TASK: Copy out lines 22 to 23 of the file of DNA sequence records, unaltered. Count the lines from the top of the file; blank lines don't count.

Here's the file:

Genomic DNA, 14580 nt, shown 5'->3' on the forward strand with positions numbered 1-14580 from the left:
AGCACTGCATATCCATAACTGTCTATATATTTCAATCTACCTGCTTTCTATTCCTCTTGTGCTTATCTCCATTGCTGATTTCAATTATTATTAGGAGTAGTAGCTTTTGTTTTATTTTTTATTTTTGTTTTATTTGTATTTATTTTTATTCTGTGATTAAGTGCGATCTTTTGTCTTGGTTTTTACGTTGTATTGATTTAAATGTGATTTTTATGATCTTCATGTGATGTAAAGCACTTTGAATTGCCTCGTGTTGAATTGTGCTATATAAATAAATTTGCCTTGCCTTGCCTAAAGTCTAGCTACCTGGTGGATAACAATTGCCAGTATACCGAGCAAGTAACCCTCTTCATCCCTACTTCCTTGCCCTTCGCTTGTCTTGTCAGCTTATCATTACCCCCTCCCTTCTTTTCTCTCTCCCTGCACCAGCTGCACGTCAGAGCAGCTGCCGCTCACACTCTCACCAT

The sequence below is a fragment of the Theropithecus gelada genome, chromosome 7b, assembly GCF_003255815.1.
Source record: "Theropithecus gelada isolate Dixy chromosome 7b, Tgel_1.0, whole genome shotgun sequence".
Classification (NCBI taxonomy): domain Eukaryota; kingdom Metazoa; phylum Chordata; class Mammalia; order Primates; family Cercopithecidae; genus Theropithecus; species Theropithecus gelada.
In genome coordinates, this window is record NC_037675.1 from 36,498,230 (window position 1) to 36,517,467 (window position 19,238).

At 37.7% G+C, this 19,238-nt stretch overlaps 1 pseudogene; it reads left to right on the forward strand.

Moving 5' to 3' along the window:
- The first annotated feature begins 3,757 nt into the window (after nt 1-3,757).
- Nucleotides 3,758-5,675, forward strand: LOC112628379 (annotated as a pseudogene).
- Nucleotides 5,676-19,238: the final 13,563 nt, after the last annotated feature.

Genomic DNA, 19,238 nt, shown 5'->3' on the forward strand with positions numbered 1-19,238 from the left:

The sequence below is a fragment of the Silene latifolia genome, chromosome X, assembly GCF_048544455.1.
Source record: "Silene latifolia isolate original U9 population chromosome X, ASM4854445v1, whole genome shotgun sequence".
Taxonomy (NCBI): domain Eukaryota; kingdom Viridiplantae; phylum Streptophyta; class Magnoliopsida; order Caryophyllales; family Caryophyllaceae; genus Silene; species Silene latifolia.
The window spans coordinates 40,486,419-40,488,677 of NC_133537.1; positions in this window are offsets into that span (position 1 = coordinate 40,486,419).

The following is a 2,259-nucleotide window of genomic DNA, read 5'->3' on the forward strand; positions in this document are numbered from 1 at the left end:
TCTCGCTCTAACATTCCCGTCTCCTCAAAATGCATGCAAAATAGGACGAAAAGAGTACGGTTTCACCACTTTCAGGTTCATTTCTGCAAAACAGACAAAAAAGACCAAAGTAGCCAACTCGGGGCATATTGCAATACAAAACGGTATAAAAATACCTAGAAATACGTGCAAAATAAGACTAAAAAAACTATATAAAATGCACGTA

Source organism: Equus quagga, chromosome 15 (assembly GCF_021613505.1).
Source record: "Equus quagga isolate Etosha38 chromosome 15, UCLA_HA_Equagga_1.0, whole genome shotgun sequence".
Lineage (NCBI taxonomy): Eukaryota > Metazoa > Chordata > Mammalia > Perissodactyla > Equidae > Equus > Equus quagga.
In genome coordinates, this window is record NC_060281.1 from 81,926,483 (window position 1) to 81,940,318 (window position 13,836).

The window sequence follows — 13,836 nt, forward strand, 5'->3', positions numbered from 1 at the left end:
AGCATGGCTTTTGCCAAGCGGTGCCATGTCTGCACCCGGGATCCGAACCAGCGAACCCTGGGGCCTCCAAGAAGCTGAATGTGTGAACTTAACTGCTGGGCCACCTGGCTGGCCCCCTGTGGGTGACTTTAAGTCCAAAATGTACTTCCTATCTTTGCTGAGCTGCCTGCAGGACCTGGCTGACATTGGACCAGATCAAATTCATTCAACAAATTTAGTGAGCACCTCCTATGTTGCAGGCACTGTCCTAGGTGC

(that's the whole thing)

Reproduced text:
In genome coordinates, this window is record NC_060281.1 from 81,926,483 (window position 1) to 81,940,318 (window position 13,836).

The window sequence follows — 13,836 nt, forward strand, 5'->3', positions numbered from 1 at the left end: